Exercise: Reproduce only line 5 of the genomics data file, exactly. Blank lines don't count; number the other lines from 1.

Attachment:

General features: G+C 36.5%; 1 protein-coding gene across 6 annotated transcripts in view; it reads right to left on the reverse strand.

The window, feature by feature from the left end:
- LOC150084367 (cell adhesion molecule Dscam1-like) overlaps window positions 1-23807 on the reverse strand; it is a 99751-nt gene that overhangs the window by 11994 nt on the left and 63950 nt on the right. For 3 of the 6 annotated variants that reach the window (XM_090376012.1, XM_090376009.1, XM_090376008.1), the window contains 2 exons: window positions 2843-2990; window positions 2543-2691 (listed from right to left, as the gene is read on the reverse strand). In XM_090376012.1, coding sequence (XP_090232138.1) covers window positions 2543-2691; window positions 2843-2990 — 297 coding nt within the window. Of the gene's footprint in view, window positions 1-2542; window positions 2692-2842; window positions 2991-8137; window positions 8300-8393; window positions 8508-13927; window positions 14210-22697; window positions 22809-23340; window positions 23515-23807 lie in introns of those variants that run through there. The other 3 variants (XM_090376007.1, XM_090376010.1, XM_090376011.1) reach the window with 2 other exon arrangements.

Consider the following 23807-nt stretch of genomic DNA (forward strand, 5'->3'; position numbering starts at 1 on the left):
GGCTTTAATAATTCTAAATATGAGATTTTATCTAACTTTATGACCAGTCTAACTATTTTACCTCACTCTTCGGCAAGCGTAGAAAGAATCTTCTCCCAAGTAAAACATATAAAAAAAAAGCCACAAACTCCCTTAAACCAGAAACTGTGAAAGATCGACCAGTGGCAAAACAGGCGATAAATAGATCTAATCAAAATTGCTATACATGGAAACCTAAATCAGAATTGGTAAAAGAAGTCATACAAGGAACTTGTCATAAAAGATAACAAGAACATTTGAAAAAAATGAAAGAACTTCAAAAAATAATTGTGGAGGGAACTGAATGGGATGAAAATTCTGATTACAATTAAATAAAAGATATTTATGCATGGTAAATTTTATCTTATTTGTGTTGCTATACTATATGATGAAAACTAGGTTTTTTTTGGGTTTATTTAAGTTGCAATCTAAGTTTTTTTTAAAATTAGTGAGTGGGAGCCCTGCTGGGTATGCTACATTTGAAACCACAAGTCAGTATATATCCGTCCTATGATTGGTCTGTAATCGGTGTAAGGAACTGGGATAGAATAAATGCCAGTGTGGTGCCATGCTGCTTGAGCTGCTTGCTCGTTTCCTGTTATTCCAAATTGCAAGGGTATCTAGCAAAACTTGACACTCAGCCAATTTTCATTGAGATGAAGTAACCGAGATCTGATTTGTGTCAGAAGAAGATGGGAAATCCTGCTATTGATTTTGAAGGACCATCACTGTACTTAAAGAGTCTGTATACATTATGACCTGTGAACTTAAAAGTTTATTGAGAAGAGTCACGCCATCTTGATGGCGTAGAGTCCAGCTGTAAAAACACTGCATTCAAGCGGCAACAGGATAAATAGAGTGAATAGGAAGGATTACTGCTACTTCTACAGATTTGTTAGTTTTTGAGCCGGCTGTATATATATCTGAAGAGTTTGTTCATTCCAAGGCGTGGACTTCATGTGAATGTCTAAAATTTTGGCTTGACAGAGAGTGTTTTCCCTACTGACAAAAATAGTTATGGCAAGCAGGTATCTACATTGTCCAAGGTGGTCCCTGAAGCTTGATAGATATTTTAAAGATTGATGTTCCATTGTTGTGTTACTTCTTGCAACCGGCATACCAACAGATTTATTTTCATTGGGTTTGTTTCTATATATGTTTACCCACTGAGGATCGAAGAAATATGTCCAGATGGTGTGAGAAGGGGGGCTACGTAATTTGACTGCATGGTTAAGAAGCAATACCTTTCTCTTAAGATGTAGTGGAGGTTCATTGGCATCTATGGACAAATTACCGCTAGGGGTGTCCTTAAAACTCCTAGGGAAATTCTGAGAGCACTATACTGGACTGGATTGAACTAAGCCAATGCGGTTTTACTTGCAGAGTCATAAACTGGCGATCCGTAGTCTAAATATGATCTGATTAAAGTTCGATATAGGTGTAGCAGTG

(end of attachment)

GGCTTTAATAATTCTAAATATGAGATTTTATCTAACTTTATGACCAGTCTAACTATTTTACCTCACTCTTCGGCAAGCGTAGAAAGAATCTTCTCCCAAGTAAAACATATAAAAAAAAAGCCACAAACTCCCTTAAACCAGAAACTGTGAAAGATCGACCAGTGGCAAAACAGGCGATAAATAGATCTAATCAAAATTGCTATACATGGAAACCTAAATCAGAATTGGTAAAAGAAGTCATACAAGGAACTTGTCATAAAAGATAACAAGAACATTTGAAAAAAATGAAAGAACTTCAAAAAATAATTGTGGAGGGAACTGAATGGGATGAAAATTCTGATTACAATTAAATAAAAGATATTTATGCATGGTAAATTTTATCTTATTTGTGTTGCTATACTATATGATGAAAACTAGGTTTTTTTTGGGTTTATTTAAGTTGCAATCTAAGTTTTTTTTAAAATTAGTGAGTGGGAGCCCTGCTGGGTATGCTACATTTGAAACCACAAGTCAGTATATATCCGTCCTATGATTGGTCTGTAATCGGTGTAAGGAACTGGGATAGAATAAATGCCAGTGTGGTGCCATGCTGCTTGAGCTGCTTGCTCGTTTCCTGTTATTCCAAATTGCAAGGGTATCTAGCAAAACTTGACACTCAGCCAATTTTCATTGAGATGAAGTAACCGAGATCTGATTTGTGTCAGAAGAAGATGGGAAATCCTGCTATTGATTTTGAAGGACCATCACTGTACTTAAAGAGTCTGTATACATTATGACCTGTGAACTTAAAAGTTTATTGAGAAGAGTCACGCCATCTTGATGGCGTAGAGTCCAGCTGTAAAAACACTGCATTCAAGCGGCAACAGGATAAATAGAGTGAATAGGAAGGATTACTGCTACTTCTACAGATTTGTTAGTTTTTGAGCCGGCTGTATATATATCTGAAGAGTTTGTTCATTCCAAGGCGTGGACTTCATGTGAATGTCTAAAATTTTGGCTTGACAGAGAGTGTTTTCCCTACTGACAAAAATAGTTATGGCAAGCAGGTATCTACATTGTCCAAGGTGGTCCCTGAAGCTTGATAGATATTTTAAAGATTGATGTTCCATTGTTGTGTTACTTCTTGCAACCGGCATACCAACAGATTTATTTTCATTGGGTTTGTTTCTATATATGTTTACCCACTGAGGATCGAAGAAATATGTCCAGATGGTGTGAGAAGGGGGGCTACGTAATTTGACTGCATGGTTAAGAAGCAATACCTTTCTCTTAAGATGTAGTGGAGGTTCATTGGCATCTATGGACAAATTACCGCTAGGGGTGTCCTTAAAACTCCTAGGGAAATTCTGAGAGCACTATACTGGACTGGATTGAACTAAGCCAATGCGGTTTTACTTGCAGAGTCATAAACTGGCGATCCGTAGTCTAAATATGATCTGATTAAAGTTCGATATAGGTGTAGCAGTG